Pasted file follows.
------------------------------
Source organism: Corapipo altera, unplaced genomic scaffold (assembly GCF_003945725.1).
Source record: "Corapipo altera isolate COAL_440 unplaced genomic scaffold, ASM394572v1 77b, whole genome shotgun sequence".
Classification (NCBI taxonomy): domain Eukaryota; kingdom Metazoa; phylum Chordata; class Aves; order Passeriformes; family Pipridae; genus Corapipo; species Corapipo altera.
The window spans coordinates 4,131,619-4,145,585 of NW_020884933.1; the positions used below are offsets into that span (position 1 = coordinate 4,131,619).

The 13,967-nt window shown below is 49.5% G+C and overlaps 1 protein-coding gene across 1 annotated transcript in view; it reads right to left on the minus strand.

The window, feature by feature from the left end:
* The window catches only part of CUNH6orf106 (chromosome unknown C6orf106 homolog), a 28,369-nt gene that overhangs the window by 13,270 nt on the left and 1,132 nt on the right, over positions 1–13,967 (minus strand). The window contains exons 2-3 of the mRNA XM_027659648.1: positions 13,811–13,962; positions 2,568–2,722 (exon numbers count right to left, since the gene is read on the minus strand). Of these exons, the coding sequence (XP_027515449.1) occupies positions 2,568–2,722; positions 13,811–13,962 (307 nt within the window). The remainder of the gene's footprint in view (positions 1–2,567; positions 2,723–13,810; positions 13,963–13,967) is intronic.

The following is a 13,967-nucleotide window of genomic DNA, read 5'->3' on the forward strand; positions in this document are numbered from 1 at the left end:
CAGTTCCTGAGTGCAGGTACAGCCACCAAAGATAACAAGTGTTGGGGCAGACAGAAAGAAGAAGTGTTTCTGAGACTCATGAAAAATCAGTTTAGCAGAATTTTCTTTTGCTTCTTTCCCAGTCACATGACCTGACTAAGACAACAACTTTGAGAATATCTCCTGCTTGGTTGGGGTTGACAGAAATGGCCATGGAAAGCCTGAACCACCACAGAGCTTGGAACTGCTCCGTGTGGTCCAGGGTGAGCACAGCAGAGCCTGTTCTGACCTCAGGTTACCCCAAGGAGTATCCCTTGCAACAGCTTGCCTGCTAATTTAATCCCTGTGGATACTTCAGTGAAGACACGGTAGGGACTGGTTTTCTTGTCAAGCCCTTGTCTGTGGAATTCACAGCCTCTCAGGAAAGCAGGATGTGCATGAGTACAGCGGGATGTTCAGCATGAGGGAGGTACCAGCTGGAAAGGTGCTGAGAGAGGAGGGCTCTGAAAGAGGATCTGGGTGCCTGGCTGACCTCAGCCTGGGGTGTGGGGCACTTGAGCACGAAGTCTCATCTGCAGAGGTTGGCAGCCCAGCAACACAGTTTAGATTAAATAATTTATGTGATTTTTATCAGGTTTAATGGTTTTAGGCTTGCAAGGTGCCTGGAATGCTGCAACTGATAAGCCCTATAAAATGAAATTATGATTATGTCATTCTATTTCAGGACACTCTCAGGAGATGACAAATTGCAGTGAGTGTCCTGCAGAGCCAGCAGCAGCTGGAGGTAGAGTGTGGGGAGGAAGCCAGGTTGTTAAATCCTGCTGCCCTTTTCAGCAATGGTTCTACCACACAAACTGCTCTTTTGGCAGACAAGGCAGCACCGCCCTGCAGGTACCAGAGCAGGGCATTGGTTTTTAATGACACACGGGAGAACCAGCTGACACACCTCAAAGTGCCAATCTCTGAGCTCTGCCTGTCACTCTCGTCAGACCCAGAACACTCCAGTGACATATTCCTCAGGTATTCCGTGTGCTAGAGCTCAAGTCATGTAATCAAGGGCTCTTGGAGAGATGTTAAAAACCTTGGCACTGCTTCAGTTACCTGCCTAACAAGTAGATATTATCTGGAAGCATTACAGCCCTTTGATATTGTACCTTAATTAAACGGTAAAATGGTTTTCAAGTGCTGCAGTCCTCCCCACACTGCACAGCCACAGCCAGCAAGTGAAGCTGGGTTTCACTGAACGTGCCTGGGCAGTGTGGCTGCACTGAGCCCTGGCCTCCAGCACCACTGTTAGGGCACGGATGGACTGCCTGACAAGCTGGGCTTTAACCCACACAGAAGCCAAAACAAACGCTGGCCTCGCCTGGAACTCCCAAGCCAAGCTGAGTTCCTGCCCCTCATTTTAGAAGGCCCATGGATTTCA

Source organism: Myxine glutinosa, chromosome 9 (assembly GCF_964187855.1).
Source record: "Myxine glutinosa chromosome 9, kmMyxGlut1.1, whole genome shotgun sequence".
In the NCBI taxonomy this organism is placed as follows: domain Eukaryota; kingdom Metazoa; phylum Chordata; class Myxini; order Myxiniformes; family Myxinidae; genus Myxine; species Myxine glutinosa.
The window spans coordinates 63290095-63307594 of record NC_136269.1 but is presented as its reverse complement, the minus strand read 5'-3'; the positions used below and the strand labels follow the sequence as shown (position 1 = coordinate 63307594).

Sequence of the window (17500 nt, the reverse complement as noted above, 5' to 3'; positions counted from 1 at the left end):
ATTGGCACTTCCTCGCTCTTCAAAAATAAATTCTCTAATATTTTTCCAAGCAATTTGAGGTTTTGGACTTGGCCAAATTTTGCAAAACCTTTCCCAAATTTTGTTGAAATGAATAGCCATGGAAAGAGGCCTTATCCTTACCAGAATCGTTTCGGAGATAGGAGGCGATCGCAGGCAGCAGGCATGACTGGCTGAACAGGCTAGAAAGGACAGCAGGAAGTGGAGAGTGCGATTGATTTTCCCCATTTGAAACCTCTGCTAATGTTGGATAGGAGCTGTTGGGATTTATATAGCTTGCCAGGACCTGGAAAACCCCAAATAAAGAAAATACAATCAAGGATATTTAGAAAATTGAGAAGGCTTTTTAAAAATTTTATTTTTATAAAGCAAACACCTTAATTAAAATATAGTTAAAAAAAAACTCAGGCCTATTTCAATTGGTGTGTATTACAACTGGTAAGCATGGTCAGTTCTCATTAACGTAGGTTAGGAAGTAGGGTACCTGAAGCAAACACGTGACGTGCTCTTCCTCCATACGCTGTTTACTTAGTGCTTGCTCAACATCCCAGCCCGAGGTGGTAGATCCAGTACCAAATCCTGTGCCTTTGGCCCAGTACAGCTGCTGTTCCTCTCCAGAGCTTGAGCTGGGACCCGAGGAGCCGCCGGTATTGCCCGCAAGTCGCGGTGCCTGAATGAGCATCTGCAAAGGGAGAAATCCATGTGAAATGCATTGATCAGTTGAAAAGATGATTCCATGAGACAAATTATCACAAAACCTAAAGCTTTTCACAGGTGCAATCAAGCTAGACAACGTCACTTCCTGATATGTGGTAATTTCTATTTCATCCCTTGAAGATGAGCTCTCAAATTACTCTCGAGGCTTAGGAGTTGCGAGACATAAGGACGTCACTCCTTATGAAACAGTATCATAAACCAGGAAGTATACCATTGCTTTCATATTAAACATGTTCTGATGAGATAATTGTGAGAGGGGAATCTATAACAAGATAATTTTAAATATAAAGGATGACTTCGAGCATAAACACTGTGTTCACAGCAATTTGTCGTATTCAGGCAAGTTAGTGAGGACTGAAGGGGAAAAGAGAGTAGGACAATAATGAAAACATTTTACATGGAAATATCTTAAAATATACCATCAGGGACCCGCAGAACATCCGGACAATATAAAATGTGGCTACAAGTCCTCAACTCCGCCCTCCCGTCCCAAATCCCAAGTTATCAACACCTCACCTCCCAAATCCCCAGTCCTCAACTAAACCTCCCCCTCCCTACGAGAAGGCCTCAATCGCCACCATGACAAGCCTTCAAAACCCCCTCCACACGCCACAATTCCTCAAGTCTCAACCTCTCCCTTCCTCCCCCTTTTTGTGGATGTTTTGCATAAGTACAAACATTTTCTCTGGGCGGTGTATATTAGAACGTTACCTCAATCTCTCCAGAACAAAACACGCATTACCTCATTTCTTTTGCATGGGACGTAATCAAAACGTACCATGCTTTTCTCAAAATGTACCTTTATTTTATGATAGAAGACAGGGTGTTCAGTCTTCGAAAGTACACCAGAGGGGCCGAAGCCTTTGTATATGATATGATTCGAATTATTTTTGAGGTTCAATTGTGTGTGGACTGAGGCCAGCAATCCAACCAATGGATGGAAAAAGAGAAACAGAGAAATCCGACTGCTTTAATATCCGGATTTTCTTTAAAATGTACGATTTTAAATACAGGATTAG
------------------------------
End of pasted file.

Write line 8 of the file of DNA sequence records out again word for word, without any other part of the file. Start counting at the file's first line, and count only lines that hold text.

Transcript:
The following is a 13,967-nucleotide window of genomic DNA, read 5'->3' on the forward strand; positions in this document are numbered from 1 at the left end: